These and other advantages of the present invention are best understood through a reference to the drawings, in which:

FIG. 1 is a perspective exploded view showing the potentiometer, integrated circuit, and interconnecting circuit board of the present invention associated with a front panel of a user's device, which is shown in phantom lines;

FIG. 2 is a sectional view taken through the front panel of a user's instrument and showing the assembly of the present invention in elevation; and

FIG. 3 is a perspective view of the underside of the combined apparatus of the present invention showing the extension of the heat sink tab on the underside of the printed circuit board.

DETAILED DESCRIPTION OF THE PREFERRED EMBODIMENT

The combination of the present invention includes a potentiometer 10, integrated circuit module 20, and an interconnecting circuit board 40 associated with a front panel 50 of a user's device.

The potentiometer 10 is well known in the art and is preferably composed of a phenolic plastic housing 11 which encases a variable resistor core (not shown) and a rotatably mounted spindle shaft 12. Connected in the conventional manner to the internal components of the potentiometer 10 and extending through the housing 11 adjacent one side thereof, are three leads 13, 14, and 15 which provide the electrical connections to the potentiometer 10. A threaded mounting bushing 16, preferably fabricated of metal, having an aperture therethrough to accommodate the diameter of the spindle shaft 12, is provided adjacent one end thereof and is securely mounted to the housing 11 by four machine screws 18. Disposed between the housing 11 and the threaded bushing 16, is a thin metal shim 17 having an axial extending tab 19 which registers the potentiometer 10 with the interconnecting circuit board 40 during assembly.

The integrated circuit module 20 is fabricated in a conventional manner and comprises an integrated circuit (not shown), a casing 22, and a heat sink tab 24. This integrated circuit module 20 produces excess heat during control of high current loads and will fail during such operation unless the heat sink tab 24 is abutted against the user's front panel 50. The heat sink tab 24 is preferably formed of a thin metal plate having an aperture 26 therethrough, the diameter of which is slightly larger than the thread diameter of the mounting bushing 16. The heat sink tab 24 is typically bonded to the integrated circuit (not shown) of the module 20 by an epoxy resin which acts as an electrical insulator and a high thermal conductor, thereby allowing heat generated during operation to be conducted away through the tab 24 without electrically shorting the integrated circuit.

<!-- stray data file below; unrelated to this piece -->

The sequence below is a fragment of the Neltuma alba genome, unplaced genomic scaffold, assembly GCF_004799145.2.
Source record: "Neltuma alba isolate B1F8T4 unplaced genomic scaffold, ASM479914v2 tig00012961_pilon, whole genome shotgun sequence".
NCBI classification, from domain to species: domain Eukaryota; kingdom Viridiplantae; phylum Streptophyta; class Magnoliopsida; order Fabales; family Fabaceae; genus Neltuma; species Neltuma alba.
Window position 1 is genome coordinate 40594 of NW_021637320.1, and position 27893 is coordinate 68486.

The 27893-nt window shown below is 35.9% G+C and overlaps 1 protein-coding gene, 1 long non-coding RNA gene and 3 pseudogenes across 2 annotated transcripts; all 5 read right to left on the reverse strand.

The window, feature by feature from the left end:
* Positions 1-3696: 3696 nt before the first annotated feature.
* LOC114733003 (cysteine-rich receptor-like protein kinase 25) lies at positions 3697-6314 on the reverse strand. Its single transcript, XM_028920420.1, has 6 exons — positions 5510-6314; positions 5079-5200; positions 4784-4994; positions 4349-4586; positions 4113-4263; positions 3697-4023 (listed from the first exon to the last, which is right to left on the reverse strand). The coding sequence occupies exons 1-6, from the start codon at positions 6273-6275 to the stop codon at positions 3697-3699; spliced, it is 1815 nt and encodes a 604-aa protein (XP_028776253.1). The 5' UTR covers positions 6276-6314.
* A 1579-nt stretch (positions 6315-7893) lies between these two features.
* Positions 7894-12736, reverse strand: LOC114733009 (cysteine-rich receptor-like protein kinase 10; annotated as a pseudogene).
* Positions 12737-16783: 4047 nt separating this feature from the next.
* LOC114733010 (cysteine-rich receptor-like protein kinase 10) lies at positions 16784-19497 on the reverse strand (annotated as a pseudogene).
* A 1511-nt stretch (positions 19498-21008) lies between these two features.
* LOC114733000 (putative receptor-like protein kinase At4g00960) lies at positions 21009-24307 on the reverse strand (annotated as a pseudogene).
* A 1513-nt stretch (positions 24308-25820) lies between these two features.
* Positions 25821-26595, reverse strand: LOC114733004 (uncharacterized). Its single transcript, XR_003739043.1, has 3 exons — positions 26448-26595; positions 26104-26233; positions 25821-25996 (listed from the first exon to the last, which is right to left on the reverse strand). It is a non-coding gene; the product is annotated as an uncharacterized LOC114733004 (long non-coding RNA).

The interconnecting circuit board 40, preferably made of fiberglass, is printed on one side thereof and can be fabricated in one of the well known printed circuit board processes. Extending through the central region of the board 40 is a square slot 42 which is slightly larger in size than the casing 22 of the integrated circuit module 20. Positioned adjacent the square slot 42 is a keyhole-like aperture 44, the diameter of which is slightly larger than the annular aperture 26 of the heat sink tab 24. Three small holes 46, 47, and 48 extend through the circuit board 40 and receive leads 13, 14, and 15, respectively, during assembly.